Clippers’ Jamal Crawford, Danny Granger could be out until playoffs

Clippers guard Jamal Crawford celebrates a basket during a win over the Houston Rockets on Saturday. A sore Achilles' tendon could sideline Crawford until the playoffs.
(Patric Schneider / Associated Press)

The Clippers got closer to full strength Thursday with the return of J.J. Redick, but it may be the closest they get for a while.

Coach Doc Rivers said Jamal Crawford and Danny Granger may not come back before the postseason from injuries that have sidelined them since late last month. The Clippers have five games left in the regular season after playing the Dallas Mavericks on Thursday night.

“I’d be surprised if we saw either one of them until the playoffs, maybe,” Rivers said. “That’s a concern. That’s where we’re at right now. … Danny most likely will not play until the playoffs. But Jamal, it’s starting to turn that way.”


Granger has not played since March 27 because of a strained left hamstring. Crawford has been out since March 29 because of what has officially been termed a sore left Achilles’ tendon, though Rivers said it’s actually more closely related to the calf injury that had previously sidelined Crawford for eight games.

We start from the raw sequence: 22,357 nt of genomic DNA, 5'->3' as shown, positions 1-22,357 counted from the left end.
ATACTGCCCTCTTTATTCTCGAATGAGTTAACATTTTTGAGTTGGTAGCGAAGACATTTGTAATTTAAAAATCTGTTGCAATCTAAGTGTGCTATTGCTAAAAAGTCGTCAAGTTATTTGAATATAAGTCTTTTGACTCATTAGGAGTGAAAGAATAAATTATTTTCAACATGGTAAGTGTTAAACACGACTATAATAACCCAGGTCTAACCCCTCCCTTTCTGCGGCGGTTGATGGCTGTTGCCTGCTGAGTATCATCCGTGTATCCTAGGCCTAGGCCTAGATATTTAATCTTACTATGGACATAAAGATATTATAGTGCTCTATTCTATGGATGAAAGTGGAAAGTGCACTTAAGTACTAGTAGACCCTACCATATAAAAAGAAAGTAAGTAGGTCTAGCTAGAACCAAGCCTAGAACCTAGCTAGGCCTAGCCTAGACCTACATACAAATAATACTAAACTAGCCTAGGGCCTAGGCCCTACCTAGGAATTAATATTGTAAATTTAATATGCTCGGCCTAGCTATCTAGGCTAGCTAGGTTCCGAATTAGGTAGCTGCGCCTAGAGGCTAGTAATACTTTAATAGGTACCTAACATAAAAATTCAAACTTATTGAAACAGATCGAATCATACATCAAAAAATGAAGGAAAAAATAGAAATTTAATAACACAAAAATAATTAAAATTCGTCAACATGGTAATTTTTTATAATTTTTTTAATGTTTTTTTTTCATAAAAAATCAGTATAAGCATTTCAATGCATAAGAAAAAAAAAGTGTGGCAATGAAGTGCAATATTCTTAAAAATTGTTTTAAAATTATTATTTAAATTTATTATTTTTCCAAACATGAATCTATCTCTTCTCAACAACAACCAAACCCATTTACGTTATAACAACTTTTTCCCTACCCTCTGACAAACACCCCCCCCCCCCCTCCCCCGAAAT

“I think it’s all the calf,” Rivers said. “I know they use different words and things, but I think at the end of the day it’s the calf injury. I was concerned when it happened because nobody was around. Always scares the heck out of me when a guy gets hurt when nobody’s around. That means it’s your body.

“If I collide with you, it’s simple or major and I can see why. But if I’m just running down the floor and my body gives out, that’s always scared me.”

Rivers said the Clippers would probably mix and match starters with reserves as opposed to using a full unit of second-stringers to preserve the team’s scoring punch.

Crawford is averaging 18.6 points per game, third best on the team, and Granger had averaged 8.0 points after signing with the Clippers in late February.

“He was great,” Rivers said of Granger. “We were finding ways to use him that I didn’t know we could. I thought that we could post him. He hadn’t played in so long, I honestly had forgotten that he shot the ball that well and that easy. And so we started using him in pin-downs. I didn’t have any thought of doing that. So at least he gave us enough of a window to know how to use him.”


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